“We have known for over a year that a higher bar would initially mean lower scores,” said Walcott. “But this change is important, and students, teachers and schools will not be penalized by the transition. With an unprecedented amount of support being provided, I have full confidence that schools will effectively take on this challenge and students will reach this higher bar, as they have many times before.”

With the new, largely unexplained and somewhat unannounced Common Core State Standards sweeping the nation’s public schools, there seems to be more instances for confusion. Since Bloomberg took over the reins of the Department of Education, his push for the colocation of charter schools and school closures, the Cathy Black debacle and conflicting annual test scores have led United Federation of Teachers President Michael Mulgrew to call Bloomberg’s reign a “decade of disaster.”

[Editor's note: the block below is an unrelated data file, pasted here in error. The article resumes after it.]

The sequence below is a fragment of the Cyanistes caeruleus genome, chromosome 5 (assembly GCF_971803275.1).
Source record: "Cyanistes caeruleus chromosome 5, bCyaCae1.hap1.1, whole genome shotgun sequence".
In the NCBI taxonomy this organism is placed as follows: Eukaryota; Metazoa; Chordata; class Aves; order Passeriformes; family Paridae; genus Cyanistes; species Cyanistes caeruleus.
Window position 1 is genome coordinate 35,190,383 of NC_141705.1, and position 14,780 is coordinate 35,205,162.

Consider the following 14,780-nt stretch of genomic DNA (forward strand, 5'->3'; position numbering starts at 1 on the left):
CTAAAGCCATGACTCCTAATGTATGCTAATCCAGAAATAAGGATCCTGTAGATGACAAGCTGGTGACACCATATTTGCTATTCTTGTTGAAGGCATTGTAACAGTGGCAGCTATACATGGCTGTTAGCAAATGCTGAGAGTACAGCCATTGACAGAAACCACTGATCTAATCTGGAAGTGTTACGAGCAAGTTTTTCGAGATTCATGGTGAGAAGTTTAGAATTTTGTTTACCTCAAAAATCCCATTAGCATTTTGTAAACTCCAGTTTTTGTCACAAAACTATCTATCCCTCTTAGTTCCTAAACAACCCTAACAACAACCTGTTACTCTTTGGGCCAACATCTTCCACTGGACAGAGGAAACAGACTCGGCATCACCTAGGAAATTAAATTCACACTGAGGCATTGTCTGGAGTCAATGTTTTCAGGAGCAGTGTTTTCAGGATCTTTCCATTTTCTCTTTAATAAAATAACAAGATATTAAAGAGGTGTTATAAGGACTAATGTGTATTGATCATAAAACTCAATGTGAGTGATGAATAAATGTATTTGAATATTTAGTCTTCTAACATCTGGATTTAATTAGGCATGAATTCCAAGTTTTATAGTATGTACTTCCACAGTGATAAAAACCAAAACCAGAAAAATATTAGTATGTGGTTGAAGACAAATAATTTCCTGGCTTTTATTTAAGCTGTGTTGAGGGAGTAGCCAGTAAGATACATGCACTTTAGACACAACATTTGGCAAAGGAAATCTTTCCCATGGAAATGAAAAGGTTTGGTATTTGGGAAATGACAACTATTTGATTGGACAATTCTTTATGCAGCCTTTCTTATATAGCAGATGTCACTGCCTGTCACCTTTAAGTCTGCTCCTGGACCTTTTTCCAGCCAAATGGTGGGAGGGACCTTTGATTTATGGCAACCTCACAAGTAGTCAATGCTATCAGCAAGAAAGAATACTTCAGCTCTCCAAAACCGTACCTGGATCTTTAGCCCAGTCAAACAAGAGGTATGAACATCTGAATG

“New York City public schools’ reportedly dismal results on the new state tests send a clear message: Mayor Bloomberg and his Tweed cronies have been cooking the books on student test scores for 12 years,” said City Comptroller John C. Liu, slamming the new state Common Core test scores. “Pointing to rising high school graduation rates, the mayor claimed that high stakes testing was leading to greater student achievement and teacher accountability. He excoriated teachers and others who pointed out the flaws in his analysis.

In fact, the regime of teaching to the tests pushed kids out the schoolhouse door, even if their diplomas were worthless and their skills did not permit them to succeed in college or jobs. Mayor Bloomberg had 12 years to advance his so-called reforms and pad his educational legacy. He failed. He cannot spin these results to mean something they don’t. New York City’s children deserve better.”